"Every company is different," according to Murphy. "Part of the nature of the beast is understanding what's important. And the most important thing is that you have to survive to fight another day."
Be Prepared to Adjust Your Resource Allocation Strategy
From there, Murphy continues, companies will have to revisit, rework or even rewrite their resource allocation plans completely for the time being. Inevitably, that will involve a cost containment plan. Whether finance leaders are looking at a situation that requires triage and repair or working proactively to prevent such a situation, Murphy says, cash is still king.
"You'll want to limit potential damage to your cash flows. Look at cost reduction [opportunities] here and there and make adjustments where you can to make sure you come out of this situation as a stronger company ready to meet the challenges of the day."
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The first priority when it comes to making cuts, says Murphy, is "Understanding the impact [the coronavirus] is having on your customers. You need to be able to adjust your business to meet the changing climate." From there, leadership will want to revisit non-operational costs and look at what can be eliminated. Working with vendors to renegotiate active contracts is another way to contain costs, suggests Murphy. "Look at areas outside of customer delivery and needs and see what you can do to reduce spend," he advises.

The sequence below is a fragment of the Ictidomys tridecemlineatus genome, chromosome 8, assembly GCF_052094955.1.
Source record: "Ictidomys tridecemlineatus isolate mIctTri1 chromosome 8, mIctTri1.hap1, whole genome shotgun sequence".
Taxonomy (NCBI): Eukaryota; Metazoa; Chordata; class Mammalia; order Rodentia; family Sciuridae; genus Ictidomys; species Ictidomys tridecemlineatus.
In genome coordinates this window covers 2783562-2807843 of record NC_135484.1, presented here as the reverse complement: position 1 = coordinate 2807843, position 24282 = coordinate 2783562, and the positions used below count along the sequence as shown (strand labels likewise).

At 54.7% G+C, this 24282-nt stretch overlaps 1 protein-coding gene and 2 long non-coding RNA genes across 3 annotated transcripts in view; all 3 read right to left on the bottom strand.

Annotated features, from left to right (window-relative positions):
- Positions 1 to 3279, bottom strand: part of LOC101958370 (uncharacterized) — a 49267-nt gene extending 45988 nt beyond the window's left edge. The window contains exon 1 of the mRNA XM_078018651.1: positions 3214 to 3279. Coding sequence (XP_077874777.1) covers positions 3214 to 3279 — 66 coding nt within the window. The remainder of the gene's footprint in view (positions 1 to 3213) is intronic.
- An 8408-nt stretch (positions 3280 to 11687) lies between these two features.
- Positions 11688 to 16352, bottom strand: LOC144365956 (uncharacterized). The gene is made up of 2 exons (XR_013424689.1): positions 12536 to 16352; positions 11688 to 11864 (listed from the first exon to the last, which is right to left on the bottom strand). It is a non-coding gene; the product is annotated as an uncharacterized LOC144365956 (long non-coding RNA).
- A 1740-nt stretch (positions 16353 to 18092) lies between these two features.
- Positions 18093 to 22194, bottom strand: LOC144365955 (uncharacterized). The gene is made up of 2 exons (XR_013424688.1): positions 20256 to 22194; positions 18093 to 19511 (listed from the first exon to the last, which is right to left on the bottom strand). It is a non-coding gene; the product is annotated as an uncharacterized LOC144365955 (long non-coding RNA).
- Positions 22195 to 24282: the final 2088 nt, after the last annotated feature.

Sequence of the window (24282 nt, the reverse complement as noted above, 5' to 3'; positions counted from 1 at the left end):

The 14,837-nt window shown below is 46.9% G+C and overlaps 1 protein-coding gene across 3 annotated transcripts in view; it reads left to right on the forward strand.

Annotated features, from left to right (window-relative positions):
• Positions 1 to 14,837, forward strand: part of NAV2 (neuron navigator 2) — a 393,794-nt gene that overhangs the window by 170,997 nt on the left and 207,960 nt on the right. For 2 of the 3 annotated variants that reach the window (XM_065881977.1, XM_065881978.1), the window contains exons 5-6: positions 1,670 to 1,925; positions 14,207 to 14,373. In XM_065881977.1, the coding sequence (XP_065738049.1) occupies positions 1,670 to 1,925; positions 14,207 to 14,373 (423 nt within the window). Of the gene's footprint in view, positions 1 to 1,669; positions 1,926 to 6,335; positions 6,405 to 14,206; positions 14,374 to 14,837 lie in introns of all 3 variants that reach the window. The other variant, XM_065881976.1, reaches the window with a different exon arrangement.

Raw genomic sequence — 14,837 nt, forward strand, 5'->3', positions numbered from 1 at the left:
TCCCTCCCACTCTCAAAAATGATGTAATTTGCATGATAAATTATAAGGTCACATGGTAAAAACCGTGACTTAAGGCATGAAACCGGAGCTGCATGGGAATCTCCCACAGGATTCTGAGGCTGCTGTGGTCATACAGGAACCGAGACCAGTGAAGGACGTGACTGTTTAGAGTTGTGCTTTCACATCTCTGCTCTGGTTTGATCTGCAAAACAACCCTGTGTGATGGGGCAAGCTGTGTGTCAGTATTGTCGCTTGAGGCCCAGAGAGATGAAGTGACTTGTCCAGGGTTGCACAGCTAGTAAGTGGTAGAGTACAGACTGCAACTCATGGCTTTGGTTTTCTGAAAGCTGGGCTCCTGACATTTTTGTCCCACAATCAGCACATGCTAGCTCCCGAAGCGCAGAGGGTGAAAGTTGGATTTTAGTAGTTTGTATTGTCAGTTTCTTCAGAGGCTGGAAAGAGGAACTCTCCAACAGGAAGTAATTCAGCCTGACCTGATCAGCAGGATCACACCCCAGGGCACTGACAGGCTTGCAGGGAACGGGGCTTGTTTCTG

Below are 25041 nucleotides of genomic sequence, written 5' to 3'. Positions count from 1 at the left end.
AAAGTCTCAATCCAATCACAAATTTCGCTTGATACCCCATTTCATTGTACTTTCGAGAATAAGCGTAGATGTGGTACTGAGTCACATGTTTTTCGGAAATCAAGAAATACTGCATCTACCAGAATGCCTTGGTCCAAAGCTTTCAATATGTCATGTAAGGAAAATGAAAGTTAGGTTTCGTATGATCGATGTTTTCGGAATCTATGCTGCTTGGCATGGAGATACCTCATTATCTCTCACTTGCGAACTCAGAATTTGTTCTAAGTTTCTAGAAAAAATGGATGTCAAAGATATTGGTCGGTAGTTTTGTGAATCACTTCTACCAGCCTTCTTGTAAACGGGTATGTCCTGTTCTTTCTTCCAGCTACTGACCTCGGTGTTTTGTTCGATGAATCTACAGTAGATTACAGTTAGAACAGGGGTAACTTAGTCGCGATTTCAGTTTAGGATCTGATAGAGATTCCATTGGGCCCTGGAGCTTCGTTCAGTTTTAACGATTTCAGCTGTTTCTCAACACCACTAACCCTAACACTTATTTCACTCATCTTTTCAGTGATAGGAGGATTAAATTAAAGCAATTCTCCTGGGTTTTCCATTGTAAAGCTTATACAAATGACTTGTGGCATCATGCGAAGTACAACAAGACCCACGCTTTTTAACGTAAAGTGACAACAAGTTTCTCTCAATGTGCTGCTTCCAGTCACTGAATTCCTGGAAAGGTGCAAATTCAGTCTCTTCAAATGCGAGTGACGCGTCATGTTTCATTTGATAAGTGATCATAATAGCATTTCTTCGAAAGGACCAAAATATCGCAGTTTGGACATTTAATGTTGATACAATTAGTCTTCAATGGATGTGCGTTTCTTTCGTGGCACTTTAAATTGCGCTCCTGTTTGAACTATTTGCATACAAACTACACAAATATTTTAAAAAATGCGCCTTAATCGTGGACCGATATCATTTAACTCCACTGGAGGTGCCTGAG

With so many companies shifting to a work from home model, operational expenditures usually earmarked for travel or real estate are good candidates for reduction or even diversion. Because it's crucial for companies to maintain financial health in "the new normal" for when it's time to "get back to normal", businesses should consider reinvestment alongside austerity. Once inbound cash flow and customer delivery is protected, redirecting allocations toward customer acquisition through marketing or business development may be a better option than simply slashing that cost entirely.
Focus on the Present but Approach Any Organizational Restructure with An Eye Toward the Future